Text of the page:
“The judgment provides a reminder that confidentiality is an essential ingredient of legal professional privilege, the loss of which causes privilege to be lost too – so that businesses and individuals must be very careful to protect the confidentiality of their sensitive information in order to avoid any privilege attaching to it being lost,” said Jones.
“That said, the decision reiterates that whether material is confidential or not is not a binary issue: material may, for example, be confidential as against certain people but not others. As a result, it is possible to share privileged material with a third party on a confidential basis without that material losing its quality of confidentiality, and therefore of privilege, against the rest of the world. Any such sharing of privileged material must, however, always be approached with great caution and appropriate safeguards put in place. As this case illustrates, whether information is and remains confidential is fact-sensitive,” she added.
The case also deals with the common question of businesses’ rights, in the context of litigation, to access information which directors or employees have created or stored using corporate IT systems. This issue often arises in relation to employees’ personal and potentially privileged communications, said Caroline Hearn of Pinsent Masons.
“In seeking to establish that communications by the group directors using MPS systems were not confidential as against the company, Jinxin relied on MPS’s staff handbooks. In essence, as interpreted by the judge, these permitted staff to use company systems for private communications, but subject to a right for the business to monitor and access material ‘where necessary’, including to detect misconduct or for other legitimate business purposes. Jinxin argued that, as a result, employees’ personal communications on MPS’s servers were not confidential as between the staff in question and the company,” she said.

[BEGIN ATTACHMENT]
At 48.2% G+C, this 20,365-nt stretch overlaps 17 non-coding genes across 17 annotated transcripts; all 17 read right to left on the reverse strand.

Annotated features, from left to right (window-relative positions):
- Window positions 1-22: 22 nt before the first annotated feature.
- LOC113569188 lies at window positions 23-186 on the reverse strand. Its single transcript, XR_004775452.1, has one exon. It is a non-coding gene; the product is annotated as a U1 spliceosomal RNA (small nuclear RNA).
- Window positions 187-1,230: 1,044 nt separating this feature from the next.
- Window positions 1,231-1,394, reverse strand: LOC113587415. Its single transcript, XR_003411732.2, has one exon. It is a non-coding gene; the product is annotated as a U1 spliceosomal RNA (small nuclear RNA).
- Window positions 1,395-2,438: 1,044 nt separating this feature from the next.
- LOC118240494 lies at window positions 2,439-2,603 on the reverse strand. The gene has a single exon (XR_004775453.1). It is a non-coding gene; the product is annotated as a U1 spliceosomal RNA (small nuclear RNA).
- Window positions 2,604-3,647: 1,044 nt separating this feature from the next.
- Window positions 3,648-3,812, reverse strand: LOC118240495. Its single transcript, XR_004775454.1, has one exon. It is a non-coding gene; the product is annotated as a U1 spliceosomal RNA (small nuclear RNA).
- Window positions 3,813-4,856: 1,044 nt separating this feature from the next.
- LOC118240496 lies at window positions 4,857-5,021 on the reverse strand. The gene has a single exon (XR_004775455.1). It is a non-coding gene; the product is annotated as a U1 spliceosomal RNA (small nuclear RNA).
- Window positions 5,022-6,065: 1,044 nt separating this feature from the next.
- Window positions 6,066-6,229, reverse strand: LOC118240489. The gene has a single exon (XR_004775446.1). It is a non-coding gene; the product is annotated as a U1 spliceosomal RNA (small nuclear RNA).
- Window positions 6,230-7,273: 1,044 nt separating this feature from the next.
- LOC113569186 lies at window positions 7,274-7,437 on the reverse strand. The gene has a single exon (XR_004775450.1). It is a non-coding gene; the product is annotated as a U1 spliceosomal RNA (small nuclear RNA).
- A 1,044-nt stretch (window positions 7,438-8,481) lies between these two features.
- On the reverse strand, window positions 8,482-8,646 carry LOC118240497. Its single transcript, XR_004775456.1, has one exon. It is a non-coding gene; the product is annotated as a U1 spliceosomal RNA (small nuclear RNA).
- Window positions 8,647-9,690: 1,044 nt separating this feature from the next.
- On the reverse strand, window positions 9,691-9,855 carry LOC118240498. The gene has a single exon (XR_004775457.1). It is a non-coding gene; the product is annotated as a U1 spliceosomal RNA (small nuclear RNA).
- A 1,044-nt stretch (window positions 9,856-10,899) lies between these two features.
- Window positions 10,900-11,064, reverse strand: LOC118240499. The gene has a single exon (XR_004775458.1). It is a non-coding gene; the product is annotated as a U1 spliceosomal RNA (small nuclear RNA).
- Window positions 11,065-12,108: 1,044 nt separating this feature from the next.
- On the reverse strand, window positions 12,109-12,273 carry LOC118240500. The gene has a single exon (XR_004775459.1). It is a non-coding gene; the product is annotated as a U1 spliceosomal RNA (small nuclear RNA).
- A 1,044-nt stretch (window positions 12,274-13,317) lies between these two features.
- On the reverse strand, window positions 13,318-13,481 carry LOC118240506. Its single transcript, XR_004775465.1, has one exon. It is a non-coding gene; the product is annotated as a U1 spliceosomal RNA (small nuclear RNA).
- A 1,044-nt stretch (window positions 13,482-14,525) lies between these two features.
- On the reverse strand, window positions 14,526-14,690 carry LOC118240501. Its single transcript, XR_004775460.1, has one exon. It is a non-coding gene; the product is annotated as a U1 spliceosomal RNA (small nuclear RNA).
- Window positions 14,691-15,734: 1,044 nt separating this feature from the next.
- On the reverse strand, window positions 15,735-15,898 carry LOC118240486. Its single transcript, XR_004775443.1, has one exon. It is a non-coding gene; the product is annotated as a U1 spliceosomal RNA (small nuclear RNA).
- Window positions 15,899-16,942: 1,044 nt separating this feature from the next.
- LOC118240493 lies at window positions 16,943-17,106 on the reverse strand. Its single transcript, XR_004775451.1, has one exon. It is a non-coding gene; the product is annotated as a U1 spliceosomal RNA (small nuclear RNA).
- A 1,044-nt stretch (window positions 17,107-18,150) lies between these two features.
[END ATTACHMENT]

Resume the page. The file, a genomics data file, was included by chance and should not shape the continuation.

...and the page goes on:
However, the judge pointed out that confidentiality is not a binary concept. He explained that even if staff were aware that MPS could access their data on its servers if required for monitoring or other business purposes, they would not reasonably have understood that MPS was entitled to search for individual staff members’ private information “with a view to using that information for any purpose whatsoever, including collateral gain”.
The judge continued to say that, in the circumstances of this case, “the reasonable person would assume that the company’s right to monitor and access data on its servers would not extend to locating and exploiting otherwise privileged material for the benefit of a person with an adverse interest to the owner of that privilege, even if that person was a majority shareholder of the company.” Therefore, it could not confidently be said that MPS must reasonably have understood that it was entitled to pass such information on to Jinxin.
“This is a complex and fact-sensitive area,” said Hearn. “Businesses considering harvesting information from employees’ personal mailboxes and folders on corporate systems, for the purposes of their use or disclosure in litigation, must consider carefully, with the benefit of specialist legal advice and based on the particular circumstances of the case, the extent of their rights to do so; as well as what practical steps or solutions are necessary to respect any privilege or data privacy rights employees may have in respect of any documents.”